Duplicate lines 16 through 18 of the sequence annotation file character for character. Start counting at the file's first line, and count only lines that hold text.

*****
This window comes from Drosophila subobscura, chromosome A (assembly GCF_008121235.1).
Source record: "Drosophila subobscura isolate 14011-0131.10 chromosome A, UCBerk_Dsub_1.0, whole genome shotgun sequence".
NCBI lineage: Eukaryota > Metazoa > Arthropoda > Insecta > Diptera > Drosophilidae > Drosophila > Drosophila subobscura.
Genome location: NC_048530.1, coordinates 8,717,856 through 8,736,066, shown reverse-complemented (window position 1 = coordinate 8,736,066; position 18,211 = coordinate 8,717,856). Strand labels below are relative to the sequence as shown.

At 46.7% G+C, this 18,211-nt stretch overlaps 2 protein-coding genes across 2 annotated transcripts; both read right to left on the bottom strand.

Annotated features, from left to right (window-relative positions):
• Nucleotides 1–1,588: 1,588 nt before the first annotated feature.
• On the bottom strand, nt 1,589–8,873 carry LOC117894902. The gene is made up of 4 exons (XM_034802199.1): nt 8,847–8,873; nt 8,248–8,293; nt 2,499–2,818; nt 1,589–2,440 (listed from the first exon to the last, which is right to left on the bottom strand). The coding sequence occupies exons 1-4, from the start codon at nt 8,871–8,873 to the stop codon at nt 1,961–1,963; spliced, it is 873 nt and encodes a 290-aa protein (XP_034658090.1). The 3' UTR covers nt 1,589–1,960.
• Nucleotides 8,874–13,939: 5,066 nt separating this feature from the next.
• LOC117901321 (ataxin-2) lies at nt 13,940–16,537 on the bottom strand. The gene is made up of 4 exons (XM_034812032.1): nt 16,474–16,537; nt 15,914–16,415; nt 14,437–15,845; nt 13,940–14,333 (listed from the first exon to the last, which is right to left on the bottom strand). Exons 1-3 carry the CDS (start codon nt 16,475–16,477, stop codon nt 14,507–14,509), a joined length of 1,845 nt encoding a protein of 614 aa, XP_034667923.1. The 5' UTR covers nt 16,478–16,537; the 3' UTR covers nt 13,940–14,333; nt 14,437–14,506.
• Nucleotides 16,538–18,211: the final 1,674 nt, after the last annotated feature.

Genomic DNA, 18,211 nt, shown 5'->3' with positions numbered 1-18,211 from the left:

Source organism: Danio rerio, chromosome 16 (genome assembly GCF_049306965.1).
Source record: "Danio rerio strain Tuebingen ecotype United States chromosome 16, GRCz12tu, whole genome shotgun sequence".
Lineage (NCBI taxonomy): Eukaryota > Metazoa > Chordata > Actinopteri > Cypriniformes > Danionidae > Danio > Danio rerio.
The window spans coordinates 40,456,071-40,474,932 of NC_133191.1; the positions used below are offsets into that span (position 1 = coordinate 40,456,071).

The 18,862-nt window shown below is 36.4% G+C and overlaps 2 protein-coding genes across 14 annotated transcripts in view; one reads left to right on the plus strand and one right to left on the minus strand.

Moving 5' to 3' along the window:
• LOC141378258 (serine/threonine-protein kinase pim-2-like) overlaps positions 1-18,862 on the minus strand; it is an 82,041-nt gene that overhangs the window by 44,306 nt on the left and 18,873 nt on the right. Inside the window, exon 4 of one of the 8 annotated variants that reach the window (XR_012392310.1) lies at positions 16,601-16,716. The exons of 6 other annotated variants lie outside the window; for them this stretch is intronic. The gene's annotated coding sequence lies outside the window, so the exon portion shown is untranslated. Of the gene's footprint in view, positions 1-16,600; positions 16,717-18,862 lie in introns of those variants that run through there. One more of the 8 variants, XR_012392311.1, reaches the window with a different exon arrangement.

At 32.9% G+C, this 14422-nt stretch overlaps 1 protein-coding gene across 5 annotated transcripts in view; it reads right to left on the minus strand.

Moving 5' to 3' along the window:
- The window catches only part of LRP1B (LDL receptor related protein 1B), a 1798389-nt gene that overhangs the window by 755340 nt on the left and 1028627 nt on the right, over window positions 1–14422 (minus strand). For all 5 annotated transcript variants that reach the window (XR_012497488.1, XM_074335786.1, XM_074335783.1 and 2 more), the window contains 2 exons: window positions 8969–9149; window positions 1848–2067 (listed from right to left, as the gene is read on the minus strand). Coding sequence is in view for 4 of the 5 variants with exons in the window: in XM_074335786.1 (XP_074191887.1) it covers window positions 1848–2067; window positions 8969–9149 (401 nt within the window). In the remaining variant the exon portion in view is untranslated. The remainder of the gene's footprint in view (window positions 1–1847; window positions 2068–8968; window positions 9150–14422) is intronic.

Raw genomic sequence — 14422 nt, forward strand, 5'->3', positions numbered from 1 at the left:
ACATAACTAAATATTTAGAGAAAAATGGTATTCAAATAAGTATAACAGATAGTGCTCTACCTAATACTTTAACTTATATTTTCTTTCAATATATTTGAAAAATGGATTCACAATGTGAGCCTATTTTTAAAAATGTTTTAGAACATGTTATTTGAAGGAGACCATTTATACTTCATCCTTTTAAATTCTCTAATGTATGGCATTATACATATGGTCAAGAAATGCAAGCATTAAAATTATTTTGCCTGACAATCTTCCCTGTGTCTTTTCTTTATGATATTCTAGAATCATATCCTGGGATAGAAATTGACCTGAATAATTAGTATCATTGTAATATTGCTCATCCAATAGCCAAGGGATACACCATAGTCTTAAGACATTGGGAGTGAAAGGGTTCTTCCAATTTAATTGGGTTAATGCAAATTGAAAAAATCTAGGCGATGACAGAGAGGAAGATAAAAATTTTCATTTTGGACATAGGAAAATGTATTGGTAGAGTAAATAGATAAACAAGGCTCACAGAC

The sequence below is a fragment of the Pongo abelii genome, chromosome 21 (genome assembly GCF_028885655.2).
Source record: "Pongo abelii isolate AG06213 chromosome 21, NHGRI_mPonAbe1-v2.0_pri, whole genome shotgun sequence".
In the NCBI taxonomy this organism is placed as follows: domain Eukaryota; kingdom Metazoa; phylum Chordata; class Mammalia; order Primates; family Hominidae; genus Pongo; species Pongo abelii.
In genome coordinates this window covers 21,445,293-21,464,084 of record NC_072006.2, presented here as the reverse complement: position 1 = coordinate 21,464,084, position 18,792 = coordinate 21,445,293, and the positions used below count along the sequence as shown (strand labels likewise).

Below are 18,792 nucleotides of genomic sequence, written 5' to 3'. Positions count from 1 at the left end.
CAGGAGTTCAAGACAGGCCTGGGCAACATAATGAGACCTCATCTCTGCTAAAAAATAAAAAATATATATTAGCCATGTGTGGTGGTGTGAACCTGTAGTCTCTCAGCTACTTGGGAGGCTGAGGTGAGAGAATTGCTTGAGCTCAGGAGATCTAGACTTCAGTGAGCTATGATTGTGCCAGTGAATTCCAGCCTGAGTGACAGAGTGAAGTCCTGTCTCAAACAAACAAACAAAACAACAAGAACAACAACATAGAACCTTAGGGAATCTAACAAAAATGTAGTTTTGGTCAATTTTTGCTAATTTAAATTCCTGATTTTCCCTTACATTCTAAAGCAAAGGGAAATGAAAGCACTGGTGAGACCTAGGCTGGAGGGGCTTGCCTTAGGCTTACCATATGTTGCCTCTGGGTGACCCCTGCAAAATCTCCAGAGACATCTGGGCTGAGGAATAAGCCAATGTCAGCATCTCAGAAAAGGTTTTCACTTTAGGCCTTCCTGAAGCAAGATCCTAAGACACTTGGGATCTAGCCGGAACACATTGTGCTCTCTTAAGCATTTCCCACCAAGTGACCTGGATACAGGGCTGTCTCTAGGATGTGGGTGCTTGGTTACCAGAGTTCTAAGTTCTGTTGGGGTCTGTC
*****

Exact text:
The window spans coordinates 40,456,071-40,474,932 of NC_133191.1; the positions used below are offsets into that span (position 1 = coordinate 40,456,071).

The 18,862-nt window shown below is 36.4% G+C and overlaps 2 protein-coding genes across 14 annotated transcripts in view; one reads left to right on the plus strand and one right to left on the minus strand.

Moving 5' to 3' along the window: